Showing posts from August, 2014

In which I don't go to the ride and there's a new Skookum story now

It's good to have a plan, so you have something to crumple up and throw away.
That's what I told myself two days ago...when, instead of hauling myself, Santa Jim, two horses, two dogs, and all our camping gear out to new Mount Spokane Endurance Ride, I was standing not-very-calmly in a veterinarian's waiting room with Luna.
Luna is a simple dog.  Her joys are simple, too:  eating, barking, and following us around the farm.

Thursday morning, she didn't do any of those things.

Panic button.

A quick early-morning phone call to Patty (my regular small-animal vet) with a catalog of symptoms confirmed my inclination to drop everything and get Luna in for an exam and some blood work.  At the clinic, she got a shot and a prescription for two wide-spectrum antibiotics.

The rest of the day, I spent at home on the couch with my dog, alternately reading and worrying.

By late evening, she was improving a bit--slightly more interested in food, slightly more interested in following…

In which Santa Jim makes garden cucumbers into pretty foodstuff

With an abundant garden comes responsibility:
Ya gotta do something with all that food!
Sharing out is an honored tradition, as is zucchini bombing.  
The local food bank happily accepts fresh produce as well.
But for us at Haiku Farm, part of the joy of our vegetable garden comes in eating the food we've created long after the leaves have disappeared from the trees.
"Food preservation" is a task that Santa Jim has chosen for himself.  

With this (relatively) small batch of cucumbers, he decided to make a sweet pickle relish.  
In a few weeks we will have a very heavy harvest of cucumbers from the garden.  THAT is garlic pickle season!

 Jim is better than me at paying attention to details, which is an essential part of canning.  Otherwise, you know, poison.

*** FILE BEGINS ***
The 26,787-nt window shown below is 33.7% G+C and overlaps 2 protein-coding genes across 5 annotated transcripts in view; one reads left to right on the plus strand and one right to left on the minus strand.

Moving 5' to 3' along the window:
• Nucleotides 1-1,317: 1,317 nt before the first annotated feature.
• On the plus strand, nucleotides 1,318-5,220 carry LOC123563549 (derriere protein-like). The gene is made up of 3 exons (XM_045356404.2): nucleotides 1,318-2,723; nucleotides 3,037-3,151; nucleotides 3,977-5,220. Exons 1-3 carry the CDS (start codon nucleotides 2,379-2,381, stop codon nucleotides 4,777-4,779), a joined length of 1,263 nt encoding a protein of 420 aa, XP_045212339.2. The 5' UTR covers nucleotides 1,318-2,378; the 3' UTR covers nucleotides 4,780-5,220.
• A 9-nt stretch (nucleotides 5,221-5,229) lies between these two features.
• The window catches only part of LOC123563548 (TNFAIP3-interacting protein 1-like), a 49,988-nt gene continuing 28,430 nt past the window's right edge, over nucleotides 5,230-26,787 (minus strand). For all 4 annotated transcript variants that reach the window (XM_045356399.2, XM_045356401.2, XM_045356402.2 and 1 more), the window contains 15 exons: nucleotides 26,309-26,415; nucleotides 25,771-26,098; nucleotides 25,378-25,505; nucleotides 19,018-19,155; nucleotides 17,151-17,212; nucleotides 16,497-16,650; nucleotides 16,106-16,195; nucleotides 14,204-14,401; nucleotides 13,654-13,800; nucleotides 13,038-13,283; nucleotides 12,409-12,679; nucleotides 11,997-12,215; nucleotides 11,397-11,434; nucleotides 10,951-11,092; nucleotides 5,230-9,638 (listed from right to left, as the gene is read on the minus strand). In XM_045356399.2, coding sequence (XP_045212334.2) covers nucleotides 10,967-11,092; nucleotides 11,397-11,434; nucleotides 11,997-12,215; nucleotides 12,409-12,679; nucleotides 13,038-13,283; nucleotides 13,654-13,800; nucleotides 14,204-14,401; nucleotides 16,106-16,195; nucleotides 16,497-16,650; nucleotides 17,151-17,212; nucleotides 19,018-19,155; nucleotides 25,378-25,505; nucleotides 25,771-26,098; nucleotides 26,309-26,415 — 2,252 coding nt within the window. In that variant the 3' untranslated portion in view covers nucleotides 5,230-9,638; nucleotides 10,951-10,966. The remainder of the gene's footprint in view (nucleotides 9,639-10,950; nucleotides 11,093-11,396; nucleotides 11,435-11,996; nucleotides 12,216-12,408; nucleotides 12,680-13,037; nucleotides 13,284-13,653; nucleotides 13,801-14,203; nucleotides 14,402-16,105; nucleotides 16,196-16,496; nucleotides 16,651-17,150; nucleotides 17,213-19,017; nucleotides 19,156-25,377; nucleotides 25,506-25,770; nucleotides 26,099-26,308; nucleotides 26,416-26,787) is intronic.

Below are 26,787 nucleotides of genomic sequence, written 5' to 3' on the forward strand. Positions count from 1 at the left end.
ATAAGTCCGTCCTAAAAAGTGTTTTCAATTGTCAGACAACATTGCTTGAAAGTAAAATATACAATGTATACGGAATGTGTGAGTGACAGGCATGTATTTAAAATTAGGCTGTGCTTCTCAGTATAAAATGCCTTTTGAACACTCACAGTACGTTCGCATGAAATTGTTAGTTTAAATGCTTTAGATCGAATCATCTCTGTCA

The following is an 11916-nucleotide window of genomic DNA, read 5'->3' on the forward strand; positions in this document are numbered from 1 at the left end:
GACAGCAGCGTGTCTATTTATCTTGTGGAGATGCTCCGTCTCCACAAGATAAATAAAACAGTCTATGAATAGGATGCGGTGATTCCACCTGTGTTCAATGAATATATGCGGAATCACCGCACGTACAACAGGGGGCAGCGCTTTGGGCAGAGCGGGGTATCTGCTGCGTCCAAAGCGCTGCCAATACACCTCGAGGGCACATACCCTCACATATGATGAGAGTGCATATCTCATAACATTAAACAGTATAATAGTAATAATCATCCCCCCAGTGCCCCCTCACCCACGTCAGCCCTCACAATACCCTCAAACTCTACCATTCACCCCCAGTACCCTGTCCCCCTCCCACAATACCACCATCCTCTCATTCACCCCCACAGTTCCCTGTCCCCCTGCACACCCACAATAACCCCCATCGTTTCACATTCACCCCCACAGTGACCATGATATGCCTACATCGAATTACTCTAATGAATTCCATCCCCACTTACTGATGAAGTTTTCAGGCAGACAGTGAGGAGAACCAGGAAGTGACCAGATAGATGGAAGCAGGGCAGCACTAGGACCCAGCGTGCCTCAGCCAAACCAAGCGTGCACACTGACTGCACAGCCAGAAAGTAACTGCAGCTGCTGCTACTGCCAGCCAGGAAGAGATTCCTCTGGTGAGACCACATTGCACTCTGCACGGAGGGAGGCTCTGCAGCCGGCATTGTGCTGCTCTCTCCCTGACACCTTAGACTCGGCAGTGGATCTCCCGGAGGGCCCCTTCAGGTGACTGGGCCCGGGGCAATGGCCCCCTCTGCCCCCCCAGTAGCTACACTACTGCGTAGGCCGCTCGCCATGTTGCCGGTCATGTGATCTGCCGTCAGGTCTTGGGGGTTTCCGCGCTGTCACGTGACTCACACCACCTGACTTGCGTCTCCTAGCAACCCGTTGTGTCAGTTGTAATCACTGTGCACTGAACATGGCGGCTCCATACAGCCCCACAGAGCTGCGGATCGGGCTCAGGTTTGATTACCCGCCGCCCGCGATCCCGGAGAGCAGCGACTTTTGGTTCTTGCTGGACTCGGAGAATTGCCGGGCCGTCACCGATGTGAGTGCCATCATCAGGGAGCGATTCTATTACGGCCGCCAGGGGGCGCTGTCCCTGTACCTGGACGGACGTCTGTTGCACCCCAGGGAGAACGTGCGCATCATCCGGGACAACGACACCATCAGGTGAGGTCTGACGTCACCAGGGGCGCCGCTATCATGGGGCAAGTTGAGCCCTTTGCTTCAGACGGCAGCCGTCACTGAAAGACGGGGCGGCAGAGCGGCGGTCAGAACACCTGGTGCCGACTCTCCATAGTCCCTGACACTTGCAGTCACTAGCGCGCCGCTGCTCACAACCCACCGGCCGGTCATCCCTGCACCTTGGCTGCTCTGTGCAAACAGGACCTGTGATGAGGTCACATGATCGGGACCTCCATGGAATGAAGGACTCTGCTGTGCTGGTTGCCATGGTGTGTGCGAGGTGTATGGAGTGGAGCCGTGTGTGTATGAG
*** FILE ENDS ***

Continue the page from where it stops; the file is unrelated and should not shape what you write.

So my task is to take pictures.  Probably safer that way!

In which we divulge the secrets of lazy gardening with poultry

When we started gardening at Haiku Farm, the results were unremarkable.
In fact, the first garden was downright embarrassing.
The sunflowers were knee-high, the squash plants lolled around on the ground indifferently, and the beanstalks were (tactfully) puny.
Oh, how that has changed.
I need to state here for the record that I am not an "avid" gardener.  I do not visit my garden daily, coaxing seedlings into vigorous growth.  I like to stick a bunch of seeds in the ground and then hitch up the rig and go riding...for, like, the entire growing season.
Fortunately, I have a staff of soil amendment experts to tend my garden in the off-season, and they prepare it for summer:

During the winter months, I cover the garden soil with a deep layer of landscape trimmings and downfall, stall cleanings, kitchen scraps, and chicken food.  The winter gardening staff

carefully uproots and tears apart all the plant life inside the garden walls.

They dig deeply into the soil, seeking out (a…

In which Duana is searching for wheels and everyone loves apples

Duana has come a long way in the past three years.  
She returned to riding in 2011, after nearly 8 years horse-free, and started trail riding and taking lessons.  She bought a certain redheaded radish of a horse two years later.
She did some Limited Distance endurance events last year, and has finished two fifties with Hana so far this year.  
And today, she officially started shopping for a horse trailer of her very own.

 She's not ready to decide yet, which is good.  Most of the trailers on the dealer's lot are already sold!  But we aren't done shopping yet.  Stay tuned.

Meanwhile, back at the farm

We don't usually get fabulous apples from our trees.  The trees are old, and the varieties aren't very well-selected for our region.  Usually we get some Yellow Transparants--good for applesauce and chicken food.

But this year, the Pink Lady tree decided to kick into high gear!

 The chickens aren't the only ones who like these apples!